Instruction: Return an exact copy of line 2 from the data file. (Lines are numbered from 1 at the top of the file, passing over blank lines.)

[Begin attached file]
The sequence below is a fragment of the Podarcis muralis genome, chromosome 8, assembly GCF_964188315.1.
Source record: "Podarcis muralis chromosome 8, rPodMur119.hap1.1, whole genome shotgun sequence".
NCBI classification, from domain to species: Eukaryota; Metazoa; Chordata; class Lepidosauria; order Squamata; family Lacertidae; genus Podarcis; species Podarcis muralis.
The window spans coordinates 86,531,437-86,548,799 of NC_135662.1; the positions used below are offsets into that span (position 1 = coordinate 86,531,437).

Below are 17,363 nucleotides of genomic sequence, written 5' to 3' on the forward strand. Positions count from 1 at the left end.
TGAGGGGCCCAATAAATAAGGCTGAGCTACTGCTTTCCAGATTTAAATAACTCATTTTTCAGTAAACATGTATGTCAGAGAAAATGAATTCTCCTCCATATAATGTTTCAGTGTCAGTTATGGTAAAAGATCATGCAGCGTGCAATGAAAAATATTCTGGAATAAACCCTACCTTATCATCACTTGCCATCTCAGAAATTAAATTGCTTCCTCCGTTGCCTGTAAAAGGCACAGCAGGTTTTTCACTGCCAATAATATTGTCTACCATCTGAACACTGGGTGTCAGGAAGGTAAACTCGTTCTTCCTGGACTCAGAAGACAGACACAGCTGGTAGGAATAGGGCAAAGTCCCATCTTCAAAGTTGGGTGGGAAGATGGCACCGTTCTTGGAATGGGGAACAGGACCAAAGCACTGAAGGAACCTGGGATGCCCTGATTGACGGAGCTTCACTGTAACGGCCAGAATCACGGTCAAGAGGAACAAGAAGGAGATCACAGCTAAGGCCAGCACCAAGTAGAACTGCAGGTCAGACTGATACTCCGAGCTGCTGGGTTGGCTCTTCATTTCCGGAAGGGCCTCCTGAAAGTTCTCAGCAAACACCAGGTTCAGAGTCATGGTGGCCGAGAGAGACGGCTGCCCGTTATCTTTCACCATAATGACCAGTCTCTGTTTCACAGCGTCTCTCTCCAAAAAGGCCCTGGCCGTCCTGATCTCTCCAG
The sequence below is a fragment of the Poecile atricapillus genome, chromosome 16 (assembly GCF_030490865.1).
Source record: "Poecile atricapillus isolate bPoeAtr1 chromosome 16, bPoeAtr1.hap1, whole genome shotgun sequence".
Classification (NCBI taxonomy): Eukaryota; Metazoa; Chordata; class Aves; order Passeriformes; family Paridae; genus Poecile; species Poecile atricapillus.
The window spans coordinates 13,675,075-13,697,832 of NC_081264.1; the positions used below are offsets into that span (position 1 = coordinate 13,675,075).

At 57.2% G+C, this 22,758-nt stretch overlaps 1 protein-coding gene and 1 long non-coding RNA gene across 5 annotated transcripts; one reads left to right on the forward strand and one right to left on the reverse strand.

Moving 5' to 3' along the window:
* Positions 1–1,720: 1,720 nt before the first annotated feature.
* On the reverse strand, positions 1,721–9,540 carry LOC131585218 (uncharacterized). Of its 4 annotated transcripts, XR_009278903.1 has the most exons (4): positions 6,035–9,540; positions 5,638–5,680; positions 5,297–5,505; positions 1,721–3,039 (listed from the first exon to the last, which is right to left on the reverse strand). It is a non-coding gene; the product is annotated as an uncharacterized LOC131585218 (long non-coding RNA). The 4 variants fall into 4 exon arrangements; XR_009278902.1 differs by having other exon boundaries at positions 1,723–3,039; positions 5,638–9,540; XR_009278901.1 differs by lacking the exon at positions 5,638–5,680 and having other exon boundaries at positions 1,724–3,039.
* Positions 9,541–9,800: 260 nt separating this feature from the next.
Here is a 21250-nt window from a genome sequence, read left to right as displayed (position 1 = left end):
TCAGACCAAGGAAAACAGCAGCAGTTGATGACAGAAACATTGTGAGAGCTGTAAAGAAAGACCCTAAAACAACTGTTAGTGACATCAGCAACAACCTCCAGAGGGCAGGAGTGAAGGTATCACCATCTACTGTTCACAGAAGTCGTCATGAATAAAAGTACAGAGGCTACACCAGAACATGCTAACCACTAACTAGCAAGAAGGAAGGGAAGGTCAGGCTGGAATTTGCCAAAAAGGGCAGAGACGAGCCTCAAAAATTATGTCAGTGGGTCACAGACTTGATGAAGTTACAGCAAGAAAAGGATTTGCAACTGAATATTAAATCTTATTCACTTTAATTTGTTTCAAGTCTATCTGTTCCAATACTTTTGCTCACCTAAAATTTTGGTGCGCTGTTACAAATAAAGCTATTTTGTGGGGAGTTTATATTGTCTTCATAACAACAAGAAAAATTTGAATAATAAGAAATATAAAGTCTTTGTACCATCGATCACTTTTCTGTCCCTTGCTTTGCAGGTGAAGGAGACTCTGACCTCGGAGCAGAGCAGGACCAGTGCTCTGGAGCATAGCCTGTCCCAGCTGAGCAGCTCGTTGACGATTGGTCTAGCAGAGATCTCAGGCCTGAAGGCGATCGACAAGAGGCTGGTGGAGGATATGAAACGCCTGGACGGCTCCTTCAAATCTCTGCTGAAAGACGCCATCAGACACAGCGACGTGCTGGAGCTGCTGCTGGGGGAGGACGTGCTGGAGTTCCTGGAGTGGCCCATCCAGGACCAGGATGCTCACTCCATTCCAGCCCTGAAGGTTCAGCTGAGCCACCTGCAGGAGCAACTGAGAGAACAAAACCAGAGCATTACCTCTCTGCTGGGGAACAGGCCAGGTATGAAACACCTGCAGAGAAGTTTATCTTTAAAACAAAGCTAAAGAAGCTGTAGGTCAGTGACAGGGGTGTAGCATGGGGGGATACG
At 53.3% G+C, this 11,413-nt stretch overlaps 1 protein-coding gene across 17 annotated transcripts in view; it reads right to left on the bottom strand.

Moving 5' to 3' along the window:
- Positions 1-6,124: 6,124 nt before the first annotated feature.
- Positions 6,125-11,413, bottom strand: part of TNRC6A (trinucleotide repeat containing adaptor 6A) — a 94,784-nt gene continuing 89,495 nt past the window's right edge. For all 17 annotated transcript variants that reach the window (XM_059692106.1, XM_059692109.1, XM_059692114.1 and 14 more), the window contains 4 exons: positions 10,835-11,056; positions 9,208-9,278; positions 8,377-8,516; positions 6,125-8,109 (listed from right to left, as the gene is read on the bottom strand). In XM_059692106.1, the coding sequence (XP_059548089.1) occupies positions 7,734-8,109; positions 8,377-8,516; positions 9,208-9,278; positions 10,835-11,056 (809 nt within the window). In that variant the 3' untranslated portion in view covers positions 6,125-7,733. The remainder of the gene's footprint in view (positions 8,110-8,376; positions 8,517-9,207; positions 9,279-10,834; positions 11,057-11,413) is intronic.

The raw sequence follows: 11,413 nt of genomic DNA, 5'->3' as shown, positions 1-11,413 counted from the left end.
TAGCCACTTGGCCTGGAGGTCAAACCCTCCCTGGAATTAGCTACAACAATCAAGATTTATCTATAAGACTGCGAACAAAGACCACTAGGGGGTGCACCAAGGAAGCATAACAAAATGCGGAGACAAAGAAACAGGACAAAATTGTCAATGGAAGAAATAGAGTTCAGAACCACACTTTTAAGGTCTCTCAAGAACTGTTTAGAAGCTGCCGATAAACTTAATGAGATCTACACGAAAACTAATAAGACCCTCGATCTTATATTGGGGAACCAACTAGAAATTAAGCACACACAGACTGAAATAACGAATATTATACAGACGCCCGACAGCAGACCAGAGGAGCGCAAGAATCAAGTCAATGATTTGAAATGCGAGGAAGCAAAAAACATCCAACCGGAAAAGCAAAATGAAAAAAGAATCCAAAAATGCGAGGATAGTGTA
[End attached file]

Source record: "Podarcis muralis chromosome 8, rPodMur119.hap1.1, whole genome shotgun sequence".